Diabetes Self-Management Articles

These articles cover a wide range of subjects, from the most basic aspects of diabetes care to the nitty-gritty specifics.

Links not loading properly?

Some of our pages use Portable Document Format (PDF) files, which require Adobe Acrobat Reader. To download Acrobat Reader for free, visit www.adobe.com.

Sign up for our weekly e-mail newsletter and receive a FREE GIFT! Enter your e-mail below.

Learn more

Learn more about diabetes

Links to help you learn more about diabetes.

Ask a diabetes expert
Other diabetes resources
Browse article topics


ACE Inhibitors

A class of medicine usually used to treat high blood pressure. Angiotensin-converting enzyme (ACE) inhibitors also appear to protect people with diabetes from diabetic nephropathy (kidney disease).

People with diabetes are especially prone to hypertension (defined as a blood pressure level of 140/90 mm Hg or greater). Some 20% to 60% of individuals with diabetes have high blood pressure. Hypertension increases their risk not only of heart disease and stroke, but also of peripheral vascular disease, diabetic retinopathy, diabetic nephropathy, and possibly diabetic neuropathy. The American Diabetes Association (ADA) currently recommends a target blood pressure level of under 130/80 mm Hg in people with diabetes.

The ADA recommends a number of different measures for lowering blood pressure, including weight loss, sodium restriction, and exercise. When these measures aren’t enough, the addition of one or more medicines is warranted. There are several different classes of blood pressure drugs, including angiotensin-receptor blockers (ARBs), diuretics, beta blockers, and ACE inhibitors. Overall, drug therapy has been shown to substantially decrease the risk of cardiovascular disease, diabetic retinopathy, and diabetic nephropathy.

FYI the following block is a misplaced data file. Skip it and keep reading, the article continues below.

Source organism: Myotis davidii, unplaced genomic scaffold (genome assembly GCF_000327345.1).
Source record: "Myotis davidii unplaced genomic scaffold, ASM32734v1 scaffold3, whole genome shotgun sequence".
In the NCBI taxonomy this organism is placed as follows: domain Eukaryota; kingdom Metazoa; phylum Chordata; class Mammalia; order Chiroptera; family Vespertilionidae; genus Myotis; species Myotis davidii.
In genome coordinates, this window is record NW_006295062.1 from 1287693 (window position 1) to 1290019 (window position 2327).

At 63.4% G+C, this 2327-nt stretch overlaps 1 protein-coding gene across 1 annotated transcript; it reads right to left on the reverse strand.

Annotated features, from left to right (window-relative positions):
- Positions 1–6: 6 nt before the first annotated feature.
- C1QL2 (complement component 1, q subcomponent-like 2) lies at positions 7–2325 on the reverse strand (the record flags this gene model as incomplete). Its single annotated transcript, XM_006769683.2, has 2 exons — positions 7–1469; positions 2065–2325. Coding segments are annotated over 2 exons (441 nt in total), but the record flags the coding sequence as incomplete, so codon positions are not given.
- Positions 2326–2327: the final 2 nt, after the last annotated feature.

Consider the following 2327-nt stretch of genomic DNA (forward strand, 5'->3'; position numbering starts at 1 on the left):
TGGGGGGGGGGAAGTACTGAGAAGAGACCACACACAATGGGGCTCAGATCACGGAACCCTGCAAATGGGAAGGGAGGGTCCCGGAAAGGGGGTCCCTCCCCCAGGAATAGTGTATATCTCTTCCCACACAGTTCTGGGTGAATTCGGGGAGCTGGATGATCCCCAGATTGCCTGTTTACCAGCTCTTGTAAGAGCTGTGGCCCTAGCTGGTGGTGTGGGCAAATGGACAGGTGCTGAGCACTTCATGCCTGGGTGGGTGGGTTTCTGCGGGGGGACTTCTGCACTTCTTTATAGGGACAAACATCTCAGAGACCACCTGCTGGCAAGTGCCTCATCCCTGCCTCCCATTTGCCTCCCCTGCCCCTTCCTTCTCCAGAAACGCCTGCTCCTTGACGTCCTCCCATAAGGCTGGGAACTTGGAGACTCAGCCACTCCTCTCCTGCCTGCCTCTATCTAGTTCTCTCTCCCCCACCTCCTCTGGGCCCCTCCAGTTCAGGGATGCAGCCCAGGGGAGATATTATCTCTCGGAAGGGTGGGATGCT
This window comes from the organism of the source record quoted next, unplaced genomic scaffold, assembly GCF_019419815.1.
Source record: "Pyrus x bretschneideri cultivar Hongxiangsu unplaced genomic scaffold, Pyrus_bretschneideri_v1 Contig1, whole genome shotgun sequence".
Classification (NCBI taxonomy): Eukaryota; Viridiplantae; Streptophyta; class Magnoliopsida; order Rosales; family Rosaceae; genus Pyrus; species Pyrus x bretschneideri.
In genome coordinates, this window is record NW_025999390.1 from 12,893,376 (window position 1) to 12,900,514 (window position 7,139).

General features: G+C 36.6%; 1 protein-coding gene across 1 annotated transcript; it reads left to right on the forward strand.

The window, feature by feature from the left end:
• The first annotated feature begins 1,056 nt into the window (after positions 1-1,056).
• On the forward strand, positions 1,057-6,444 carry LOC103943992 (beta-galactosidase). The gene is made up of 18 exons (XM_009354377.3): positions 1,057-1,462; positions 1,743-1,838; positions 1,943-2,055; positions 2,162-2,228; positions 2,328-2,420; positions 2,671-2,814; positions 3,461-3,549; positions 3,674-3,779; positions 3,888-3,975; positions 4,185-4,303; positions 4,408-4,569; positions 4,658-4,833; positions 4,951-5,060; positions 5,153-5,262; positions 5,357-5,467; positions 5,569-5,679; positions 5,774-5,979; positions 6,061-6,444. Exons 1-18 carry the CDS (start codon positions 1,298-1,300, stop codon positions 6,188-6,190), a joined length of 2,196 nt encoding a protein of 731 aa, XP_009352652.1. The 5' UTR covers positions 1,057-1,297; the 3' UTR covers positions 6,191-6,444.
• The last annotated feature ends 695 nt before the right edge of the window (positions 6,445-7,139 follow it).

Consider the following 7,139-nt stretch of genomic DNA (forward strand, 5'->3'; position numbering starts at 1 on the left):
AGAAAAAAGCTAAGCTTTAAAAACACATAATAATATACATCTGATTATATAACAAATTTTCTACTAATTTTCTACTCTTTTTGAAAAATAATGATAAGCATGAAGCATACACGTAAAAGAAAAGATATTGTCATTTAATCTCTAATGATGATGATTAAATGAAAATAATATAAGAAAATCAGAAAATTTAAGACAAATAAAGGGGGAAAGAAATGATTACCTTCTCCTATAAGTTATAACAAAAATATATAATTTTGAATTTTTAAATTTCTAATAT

ACE inhibitors may have a special advantage in terms of slowing the progression of diabetic nephropathy. Research findings show that ACE inhibitors can slow the progression of kidney disease to a greater degree than other antihypertensive drugs that lower blood pressure by a similar amount and that they may be able to protect the kidneys even in people with diabetes whose blood pressure levels are in the normal range. This suggests that ACE inhibitors protect the kidneys by mechanisms other than just blood pressure control.

Currently, the ADA recommends ACE inhibitors for people with high blood pressure and microalbuminuria or clinical albuminuria (clinical markers of kidney disease). The ADA also recommends that ACE inhibitors be considered for people over 55 with or without high blood pressure but with another cardiovascular risk factor (such as a history of cardiovascular disease, abnormal blood lipid levels, microalbuminuria, or smoking).

ACE inhibitors include quinapril (Accupril), perindopril (Aceon), ramipril (Altace), captopril (Capoten), benazepril (Lotensin), trandolapril (Mavik), fosinopril (Monopril), lisinopril (Prinivil, Zestril), moexipril (Univasc), and enalapril (Vasotec). Pregnant women should not take ACE inhibitors.



More articles on Diabetes Definitions



Statements and opinions expressed on this Web site are those of the authors and not necessarily those of the publishers or advertisers. The information provided on this Web site should not be construed as medical instruction. Consult appropriate health-care professionals before taking action based on this information.



FDA Approves New Oral Drug for Type 2 Diabetes
On August 1, the US Food and Drug Administration (FDA) approved the oral diabetes drug Jardiance... Blog

New SGLT Drugs Coming
SGLT1 and 2 are proteins that move glucose out of the intestines and kidneys. Blocking them... Blog

Hypertension and Diabetes: Evil Twins
How is your blood pressure? Studies show that high blood pressure (also known as hypertension... Blog

What do I need to do to keep my blood glucose levels within target range? Get tip